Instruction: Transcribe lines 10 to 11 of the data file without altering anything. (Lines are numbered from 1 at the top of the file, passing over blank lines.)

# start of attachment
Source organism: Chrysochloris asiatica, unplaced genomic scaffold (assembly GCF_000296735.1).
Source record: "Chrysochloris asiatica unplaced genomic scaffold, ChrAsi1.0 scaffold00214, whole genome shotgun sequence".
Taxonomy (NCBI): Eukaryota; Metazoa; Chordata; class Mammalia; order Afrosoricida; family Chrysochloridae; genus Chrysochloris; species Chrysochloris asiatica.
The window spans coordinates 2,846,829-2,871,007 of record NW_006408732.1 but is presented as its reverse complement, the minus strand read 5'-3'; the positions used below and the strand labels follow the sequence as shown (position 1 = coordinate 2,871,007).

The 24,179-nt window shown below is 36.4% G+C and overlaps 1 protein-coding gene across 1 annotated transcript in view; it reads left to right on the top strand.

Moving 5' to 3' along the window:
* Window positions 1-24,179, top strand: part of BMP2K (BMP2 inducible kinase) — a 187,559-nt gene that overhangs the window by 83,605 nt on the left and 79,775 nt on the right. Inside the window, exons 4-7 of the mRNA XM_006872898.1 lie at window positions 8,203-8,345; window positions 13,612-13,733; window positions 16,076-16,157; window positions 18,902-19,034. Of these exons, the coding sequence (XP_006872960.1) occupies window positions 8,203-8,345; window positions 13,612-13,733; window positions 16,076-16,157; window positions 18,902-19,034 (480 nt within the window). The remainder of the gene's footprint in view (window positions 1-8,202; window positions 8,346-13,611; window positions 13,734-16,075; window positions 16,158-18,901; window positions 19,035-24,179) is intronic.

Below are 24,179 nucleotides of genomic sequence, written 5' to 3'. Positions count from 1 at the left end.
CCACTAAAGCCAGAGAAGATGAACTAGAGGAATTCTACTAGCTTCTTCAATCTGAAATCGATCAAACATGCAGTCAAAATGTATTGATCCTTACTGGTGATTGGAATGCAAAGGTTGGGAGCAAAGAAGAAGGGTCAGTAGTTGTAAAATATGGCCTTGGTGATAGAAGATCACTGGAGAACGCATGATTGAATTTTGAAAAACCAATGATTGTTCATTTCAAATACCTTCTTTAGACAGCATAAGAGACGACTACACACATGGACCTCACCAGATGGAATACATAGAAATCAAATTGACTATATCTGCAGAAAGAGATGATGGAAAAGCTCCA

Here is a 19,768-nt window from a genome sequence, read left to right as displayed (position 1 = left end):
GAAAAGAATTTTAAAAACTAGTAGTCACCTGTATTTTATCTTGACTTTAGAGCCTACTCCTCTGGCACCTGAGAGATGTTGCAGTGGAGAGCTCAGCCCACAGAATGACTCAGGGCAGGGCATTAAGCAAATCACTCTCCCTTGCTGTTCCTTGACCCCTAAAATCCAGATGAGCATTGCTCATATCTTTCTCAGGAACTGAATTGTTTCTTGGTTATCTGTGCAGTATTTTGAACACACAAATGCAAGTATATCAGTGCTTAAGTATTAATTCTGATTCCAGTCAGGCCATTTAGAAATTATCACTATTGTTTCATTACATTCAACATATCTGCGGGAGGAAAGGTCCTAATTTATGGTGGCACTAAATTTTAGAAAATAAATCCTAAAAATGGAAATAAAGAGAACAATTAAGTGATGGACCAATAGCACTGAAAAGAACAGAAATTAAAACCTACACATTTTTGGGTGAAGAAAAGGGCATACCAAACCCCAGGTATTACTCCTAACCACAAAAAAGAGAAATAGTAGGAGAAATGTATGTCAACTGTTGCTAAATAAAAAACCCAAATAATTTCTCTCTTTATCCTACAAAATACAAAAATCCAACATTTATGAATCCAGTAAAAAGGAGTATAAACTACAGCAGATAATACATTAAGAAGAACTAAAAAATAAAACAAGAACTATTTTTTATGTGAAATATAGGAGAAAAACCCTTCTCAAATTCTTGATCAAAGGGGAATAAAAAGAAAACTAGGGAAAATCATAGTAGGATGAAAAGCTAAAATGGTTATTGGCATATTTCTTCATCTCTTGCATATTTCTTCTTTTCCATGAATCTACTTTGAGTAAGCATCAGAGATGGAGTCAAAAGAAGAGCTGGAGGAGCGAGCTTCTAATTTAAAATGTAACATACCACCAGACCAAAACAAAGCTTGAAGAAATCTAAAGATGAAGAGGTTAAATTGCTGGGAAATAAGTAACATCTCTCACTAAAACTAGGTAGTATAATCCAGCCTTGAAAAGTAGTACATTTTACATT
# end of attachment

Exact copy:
Here is a 19,768-nt window from a genome sequence, read left to right as displayed (position 1 = left end):
GAAAAGAATTTTAAAAACTAGTAGTCACCTGTATTTTATCTTGACTTTAGAGCCTACTCCTCTGGCACCTGAGAGATGTTGCAGTGGAGAGCTCAGCCCACAGAATGACTCAGGGCAGGGCATTAAGCAAATCACTCTCCCTTGCTGTTCCTTGACCCCTAAAATCCAGATGAGCATTGCTCATATCTTTCTCAGGAACTGAATTGTTTCTTGGTTATCTGTGCAGTATTTTGAACACACAAATGCAAGTATATCAGTGCTTAAGTATTAATTCTGATTCCAGTCAGGCCATTTAGAAATTATCACTATTGTTTCATTACATTCAACATATCTGCGGGAGGAAAGGTCCTAATTTATGGTGGCACTAAATTTTAGAAAATAAATCCTAAAAATGGAAATAAAGAGAACAATTAAGTGATGGACCAATAGCACTGAAAAGAACAGAAATTAAAACCTACACATTTTTGGGTGAAGAAAAGGGCATACCAAACCCCAGGTATTACTCCTAACCACAAAAAAGAGAAATAGTAGGAGAAATGTATGTCAACTGTTGCTAAATAAAAAACCCAAATAATTTCTCTCTTTATCCTACAAAATACAAAAATCCAACATTTATGAATCCAGTAAAAAGGAGTATAAACTACAGCAGATAATACATTAAGAAGAACTAAAAAATAAAACAAGAACTATTTTTTATGTGAAATATAGGAGAAAAACCCTTCTCAAATTCTTGATCAAAGGGGAATAAAAAGAAAACTAGGGAAAATCATAGTAGGATGAAAAGCTAAAATGGTTATTGGCATATTTCTTCATCTCTTGCATATTTCTTCTTTTCCATGAATCTACTTTGAGTAAGCATCAGAGATGGAGTCAAAAGAAGAGCTGGAGGAGCGAGCTTCTAATTTAAAATGTAACATACCACCAGACCAAAACAAAGCTTGAAGAAATCTAAAGATGAAGAGGTTAAATTGCTGGGAAATAAGTAACATCTCTCACTAAAACTAGGTAGTATAATCCAGCCTTGAAAAGTAGTACATTTTACATT